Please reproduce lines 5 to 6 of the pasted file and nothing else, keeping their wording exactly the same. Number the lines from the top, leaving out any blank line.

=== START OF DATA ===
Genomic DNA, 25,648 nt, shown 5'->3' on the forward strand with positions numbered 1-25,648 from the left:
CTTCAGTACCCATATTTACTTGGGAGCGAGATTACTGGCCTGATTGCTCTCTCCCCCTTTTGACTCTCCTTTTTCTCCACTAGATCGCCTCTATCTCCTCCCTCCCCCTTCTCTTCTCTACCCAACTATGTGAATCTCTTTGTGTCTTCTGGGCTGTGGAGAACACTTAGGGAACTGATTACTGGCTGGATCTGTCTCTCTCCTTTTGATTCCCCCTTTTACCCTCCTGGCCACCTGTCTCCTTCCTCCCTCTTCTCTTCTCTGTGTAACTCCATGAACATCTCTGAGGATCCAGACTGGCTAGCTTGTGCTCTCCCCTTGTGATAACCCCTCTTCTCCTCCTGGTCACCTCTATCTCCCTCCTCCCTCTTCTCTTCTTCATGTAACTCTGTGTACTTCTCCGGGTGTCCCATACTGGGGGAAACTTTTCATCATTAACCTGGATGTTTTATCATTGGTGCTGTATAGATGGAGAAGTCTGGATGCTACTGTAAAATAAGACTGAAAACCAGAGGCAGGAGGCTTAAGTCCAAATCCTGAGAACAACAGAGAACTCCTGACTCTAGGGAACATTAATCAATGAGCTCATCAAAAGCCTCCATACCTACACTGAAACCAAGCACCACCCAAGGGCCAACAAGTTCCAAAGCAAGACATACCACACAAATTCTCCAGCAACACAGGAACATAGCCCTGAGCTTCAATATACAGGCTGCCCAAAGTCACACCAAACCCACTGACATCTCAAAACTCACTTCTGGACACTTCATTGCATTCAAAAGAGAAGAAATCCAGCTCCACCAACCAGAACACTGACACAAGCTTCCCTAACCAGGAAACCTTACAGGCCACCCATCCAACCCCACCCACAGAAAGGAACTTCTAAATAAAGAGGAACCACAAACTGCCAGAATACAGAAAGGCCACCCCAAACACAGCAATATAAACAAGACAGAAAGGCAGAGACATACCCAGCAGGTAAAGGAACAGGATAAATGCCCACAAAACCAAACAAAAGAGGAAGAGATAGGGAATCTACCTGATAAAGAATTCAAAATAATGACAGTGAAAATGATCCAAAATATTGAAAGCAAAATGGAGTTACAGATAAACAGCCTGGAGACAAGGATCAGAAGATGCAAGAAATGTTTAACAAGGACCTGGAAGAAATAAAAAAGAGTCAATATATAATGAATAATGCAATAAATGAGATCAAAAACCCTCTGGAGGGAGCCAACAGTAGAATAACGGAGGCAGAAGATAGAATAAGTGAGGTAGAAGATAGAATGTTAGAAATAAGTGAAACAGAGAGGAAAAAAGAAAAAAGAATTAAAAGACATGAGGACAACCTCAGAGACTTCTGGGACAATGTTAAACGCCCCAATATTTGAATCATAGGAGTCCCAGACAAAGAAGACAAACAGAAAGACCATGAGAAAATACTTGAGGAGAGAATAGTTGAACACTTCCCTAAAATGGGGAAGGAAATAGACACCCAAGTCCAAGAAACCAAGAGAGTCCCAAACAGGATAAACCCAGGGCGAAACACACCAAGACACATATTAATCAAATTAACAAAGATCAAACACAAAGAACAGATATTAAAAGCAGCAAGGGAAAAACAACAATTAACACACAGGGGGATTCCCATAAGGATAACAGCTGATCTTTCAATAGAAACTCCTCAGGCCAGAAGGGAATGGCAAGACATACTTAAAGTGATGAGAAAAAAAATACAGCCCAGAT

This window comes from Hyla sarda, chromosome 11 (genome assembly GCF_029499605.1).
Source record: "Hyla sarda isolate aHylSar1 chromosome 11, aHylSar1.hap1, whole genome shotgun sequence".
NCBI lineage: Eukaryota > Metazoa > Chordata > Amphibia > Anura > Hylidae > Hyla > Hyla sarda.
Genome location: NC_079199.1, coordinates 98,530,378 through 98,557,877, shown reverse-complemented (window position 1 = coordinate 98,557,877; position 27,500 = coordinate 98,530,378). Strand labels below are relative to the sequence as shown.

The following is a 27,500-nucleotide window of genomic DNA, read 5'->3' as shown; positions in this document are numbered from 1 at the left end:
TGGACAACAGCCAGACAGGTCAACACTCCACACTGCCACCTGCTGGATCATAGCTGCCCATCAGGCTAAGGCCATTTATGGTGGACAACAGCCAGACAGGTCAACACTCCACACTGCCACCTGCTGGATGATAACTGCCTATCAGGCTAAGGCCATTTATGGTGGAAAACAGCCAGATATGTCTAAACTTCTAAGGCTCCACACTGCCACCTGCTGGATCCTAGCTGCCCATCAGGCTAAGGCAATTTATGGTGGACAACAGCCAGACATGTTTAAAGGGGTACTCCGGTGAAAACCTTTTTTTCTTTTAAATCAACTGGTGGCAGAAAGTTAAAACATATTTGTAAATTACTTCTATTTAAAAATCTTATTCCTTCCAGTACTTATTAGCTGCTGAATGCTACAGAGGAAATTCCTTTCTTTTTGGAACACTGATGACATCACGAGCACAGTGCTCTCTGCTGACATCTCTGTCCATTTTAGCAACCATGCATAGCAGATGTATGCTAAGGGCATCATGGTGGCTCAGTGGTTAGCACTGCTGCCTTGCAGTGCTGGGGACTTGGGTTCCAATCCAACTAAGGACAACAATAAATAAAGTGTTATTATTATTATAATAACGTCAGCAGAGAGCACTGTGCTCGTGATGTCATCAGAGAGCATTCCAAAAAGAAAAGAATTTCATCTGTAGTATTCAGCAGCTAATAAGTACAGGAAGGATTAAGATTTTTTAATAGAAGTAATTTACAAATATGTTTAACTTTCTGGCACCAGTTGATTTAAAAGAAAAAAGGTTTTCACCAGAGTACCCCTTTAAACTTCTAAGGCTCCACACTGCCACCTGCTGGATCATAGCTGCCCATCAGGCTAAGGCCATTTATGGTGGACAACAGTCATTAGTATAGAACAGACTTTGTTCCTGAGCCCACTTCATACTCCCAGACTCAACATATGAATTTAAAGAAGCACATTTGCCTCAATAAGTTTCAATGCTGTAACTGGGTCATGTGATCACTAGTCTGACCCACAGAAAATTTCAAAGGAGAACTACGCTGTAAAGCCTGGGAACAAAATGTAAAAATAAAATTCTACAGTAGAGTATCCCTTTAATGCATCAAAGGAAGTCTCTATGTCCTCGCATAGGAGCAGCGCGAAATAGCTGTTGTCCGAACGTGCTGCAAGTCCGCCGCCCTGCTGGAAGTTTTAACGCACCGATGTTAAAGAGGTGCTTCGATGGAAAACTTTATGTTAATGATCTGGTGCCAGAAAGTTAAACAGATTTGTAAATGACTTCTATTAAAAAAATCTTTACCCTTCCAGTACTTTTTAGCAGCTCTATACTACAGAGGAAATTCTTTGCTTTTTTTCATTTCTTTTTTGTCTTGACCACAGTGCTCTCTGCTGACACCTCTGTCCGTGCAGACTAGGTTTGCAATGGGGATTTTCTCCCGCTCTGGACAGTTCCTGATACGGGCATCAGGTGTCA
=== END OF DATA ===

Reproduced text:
NCBI lineage: Eukaryota > Metazoa > Chordata > Amphibia > Anura > Hylidae > Hyla > Hyla sarda.
Genome location: NC_079199.1, coordinates 98,530,378 through 98,557,877, shown reverse-complemented (window position 1 = coordinate 98,557,877; position 27,500 = coordinate 98,530,378). Strand labels below are relative to the sequence as shown.